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Bobby Bare Biography


Home > Music > B > Bare, Bobby > Biography


Birth Name: Robert Joseph Bare
Born: 1935/04/07
Birth Place: Ironton, Ohio, USA
Years Active: 1958 - Present
Genres: Country


Bobby Bare was born on April 7, 1935, in Ironton, OH, and is a country music singer and songwriter. Bare developed a passion for music from an early age and began singing and writing his own songs when he was a teenager, although without much success.

Before Bare was drafted into the army he recorded the song, “The All American Boy” for his friend Bill Parsons, whose record label, Fraternity Records released it, giving Bare his first hit as the song peaked at #2 on the Billboard Hot 100 Singles chart in 1959. Bare's big break in country music came when RCA Records signed him and released “Shame On Me” in 1962.

Bare followed up with “Detroit City” peaking at #6 on the Billboard Country Songs chart.

In 1964 the track earned a Grammy Award win for Best Country and Western Recording for the song. This paved the way for a series of hits for Bare, including “500 Miles Away from Home” and “Four Strong Winds.”

Bare received two more Grammy Award nominations in 1965 for Best Country & Western Vocal Performance and Best Country & Western Single for the song “Four Strong Winds.” A year later Bare earned another Grammy Nomination for Best Country & Western Male Vocal Performance for his song “Talk Me Some Sense.”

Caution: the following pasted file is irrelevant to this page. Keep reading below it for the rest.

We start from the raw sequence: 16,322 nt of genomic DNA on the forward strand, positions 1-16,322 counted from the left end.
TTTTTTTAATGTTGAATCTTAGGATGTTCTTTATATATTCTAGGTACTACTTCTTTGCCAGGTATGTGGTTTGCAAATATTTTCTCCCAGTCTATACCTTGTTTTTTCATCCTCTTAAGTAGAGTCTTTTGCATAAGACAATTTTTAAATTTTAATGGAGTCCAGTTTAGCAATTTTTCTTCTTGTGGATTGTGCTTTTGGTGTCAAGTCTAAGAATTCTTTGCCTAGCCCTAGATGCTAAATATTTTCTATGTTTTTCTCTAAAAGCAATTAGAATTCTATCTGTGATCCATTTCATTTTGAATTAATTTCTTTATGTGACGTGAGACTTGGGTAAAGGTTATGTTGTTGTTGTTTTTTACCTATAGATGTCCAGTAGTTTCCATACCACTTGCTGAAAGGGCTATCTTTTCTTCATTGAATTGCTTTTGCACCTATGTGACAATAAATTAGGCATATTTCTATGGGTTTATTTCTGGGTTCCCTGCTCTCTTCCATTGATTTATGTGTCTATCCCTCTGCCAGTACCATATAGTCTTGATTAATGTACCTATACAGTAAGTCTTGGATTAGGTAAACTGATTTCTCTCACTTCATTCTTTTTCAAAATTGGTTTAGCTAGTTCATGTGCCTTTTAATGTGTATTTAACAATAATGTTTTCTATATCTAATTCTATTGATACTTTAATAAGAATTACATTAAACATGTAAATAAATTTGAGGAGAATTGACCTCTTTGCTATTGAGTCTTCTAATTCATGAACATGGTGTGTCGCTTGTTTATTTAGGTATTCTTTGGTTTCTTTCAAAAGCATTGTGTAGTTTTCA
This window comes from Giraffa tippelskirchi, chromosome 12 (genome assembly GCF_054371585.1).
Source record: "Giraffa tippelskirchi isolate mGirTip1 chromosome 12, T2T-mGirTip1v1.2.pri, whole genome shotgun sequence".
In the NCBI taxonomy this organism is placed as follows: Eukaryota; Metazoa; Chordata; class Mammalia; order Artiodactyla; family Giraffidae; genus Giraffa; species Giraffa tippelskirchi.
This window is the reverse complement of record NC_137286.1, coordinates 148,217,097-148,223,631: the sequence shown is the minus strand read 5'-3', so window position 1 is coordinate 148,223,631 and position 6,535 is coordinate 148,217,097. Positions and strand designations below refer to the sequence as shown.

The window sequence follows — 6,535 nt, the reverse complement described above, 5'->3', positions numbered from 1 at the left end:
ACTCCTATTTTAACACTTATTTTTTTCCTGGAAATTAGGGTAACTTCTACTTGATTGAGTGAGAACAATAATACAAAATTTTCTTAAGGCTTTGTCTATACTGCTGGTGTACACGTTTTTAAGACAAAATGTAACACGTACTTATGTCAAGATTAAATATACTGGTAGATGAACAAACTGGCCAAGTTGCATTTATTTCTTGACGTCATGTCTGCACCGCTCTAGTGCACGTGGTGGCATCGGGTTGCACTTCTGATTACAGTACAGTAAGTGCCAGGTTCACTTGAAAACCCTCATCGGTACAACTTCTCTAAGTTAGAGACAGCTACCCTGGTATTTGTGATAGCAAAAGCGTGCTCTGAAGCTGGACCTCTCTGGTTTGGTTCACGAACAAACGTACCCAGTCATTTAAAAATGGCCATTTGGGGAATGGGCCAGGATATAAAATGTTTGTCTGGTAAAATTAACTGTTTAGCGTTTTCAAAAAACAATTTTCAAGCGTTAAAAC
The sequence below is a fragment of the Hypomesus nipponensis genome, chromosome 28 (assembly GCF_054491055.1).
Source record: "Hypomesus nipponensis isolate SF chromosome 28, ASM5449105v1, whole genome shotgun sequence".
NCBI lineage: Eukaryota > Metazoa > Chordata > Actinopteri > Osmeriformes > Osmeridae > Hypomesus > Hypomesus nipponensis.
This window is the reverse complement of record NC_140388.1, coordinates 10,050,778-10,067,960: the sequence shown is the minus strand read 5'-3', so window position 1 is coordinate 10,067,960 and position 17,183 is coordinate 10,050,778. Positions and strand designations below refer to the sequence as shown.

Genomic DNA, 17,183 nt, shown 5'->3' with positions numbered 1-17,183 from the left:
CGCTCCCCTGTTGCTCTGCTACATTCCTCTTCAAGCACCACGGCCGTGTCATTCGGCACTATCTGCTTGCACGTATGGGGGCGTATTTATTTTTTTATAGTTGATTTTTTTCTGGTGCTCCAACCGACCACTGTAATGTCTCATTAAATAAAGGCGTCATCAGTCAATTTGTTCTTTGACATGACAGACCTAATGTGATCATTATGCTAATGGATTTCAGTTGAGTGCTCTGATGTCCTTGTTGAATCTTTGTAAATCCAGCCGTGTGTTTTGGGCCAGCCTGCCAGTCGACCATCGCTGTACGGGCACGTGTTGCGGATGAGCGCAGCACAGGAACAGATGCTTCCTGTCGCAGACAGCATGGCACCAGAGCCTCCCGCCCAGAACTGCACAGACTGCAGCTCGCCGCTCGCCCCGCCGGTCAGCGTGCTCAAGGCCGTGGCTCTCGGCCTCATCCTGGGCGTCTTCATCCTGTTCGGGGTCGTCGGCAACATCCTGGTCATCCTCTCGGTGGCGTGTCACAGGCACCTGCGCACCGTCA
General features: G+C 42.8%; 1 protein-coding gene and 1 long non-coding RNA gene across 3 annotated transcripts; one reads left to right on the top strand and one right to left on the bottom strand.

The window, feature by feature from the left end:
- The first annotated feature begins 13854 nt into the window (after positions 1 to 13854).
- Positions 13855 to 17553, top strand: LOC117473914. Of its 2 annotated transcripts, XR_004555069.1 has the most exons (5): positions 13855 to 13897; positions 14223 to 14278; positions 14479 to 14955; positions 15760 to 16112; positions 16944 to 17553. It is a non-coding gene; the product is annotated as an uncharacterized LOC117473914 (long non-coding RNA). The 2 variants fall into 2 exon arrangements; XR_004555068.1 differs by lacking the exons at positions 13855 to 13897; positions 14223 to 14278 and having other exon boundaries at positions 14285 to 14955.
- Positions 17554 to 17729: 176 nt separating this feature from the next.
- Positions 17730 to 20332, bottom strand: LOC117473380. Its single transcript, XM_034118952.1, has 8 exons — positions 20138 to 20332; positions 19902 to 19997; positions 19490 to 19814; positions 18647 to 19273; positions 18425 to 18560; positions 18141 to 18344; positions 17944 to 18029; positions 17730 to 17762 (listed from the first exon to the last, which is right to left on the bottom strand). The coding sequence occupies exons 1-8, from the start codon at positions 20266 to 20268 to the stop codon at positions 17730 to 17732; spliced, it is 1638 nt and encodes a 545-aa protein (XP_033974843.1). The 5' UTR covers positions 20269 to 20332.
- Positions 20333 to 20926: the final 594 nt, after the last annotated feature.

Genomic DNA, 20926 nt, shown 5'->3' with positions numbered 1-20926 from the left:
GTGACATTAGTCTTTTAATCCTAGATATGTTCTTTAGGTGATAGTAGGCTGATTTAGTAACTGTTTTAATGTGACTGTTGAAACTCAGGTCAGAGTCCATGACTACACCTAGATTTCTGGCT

Bare moved to Mercury Records in 1970 and released, “How I Got To Memphis,” which peaked at #3 on the Billboard Hot 100 Singles chart. It was followed by two Top 10 hits with 1971’s “Come Sundown” and “Please Don't Tell Me How The Story Ends.”

In 1973 Bare returned to RCA Records and landed another hit with “Ride Me Down Easy.” Bare's next big hit came with a collaboration with his then five year old son Bobby Bare, Jr., “Daddy What If,” which peaked at #2 on the Billboard Country Songs chart. Bare's success continued with his most commercially successful album to date, “Bobby Bare Sings Lullabys, Legends and Lies,” which crossed over to the pop charts and attracted a whole new audience to Bare's music.

The mid-1970s saw a number of hits for Bare, including 1975’s “Alimony” and 1976’s “The Winner” and “Drop Kick Me Jesus.” As the 1970s came to an end, Bare signed with Columbia Records and in 1978 released the critically acclaimed albums, “Bare” and “Sleeper Wherever I Fall.”

As the 1980s emerged Bare's musical direction began to move toward Southern rock, as showcased in his 1980 “Drunk and Crazy” album. Bare continued to record, tour and release albums throughout the 1980s and the 1990s, eventually returning to his country music roots. Bare also hosted a music show on the Nashville network, which featured interviews with songwriters in addition to performances on the show.

In 1985 Bare signed with EMI Records followed a decade later with the formation of the band, Old Dogs, in 1998 with his friends Jerry Reed, Mel Tillis and Waylon Jennings. In 2005, Bare recorded a new album, “The Moon Was Blue,” followed by a tour. In 2012, after almost 50 years of making music, Bare collaborated with Petter Øien at the 2012 Melodi Grand Prix to choose the entry for Norway's 2012 Eurovision Song Contest. Bare's song “Things Change” reached the Norwegian final, finishing in third place.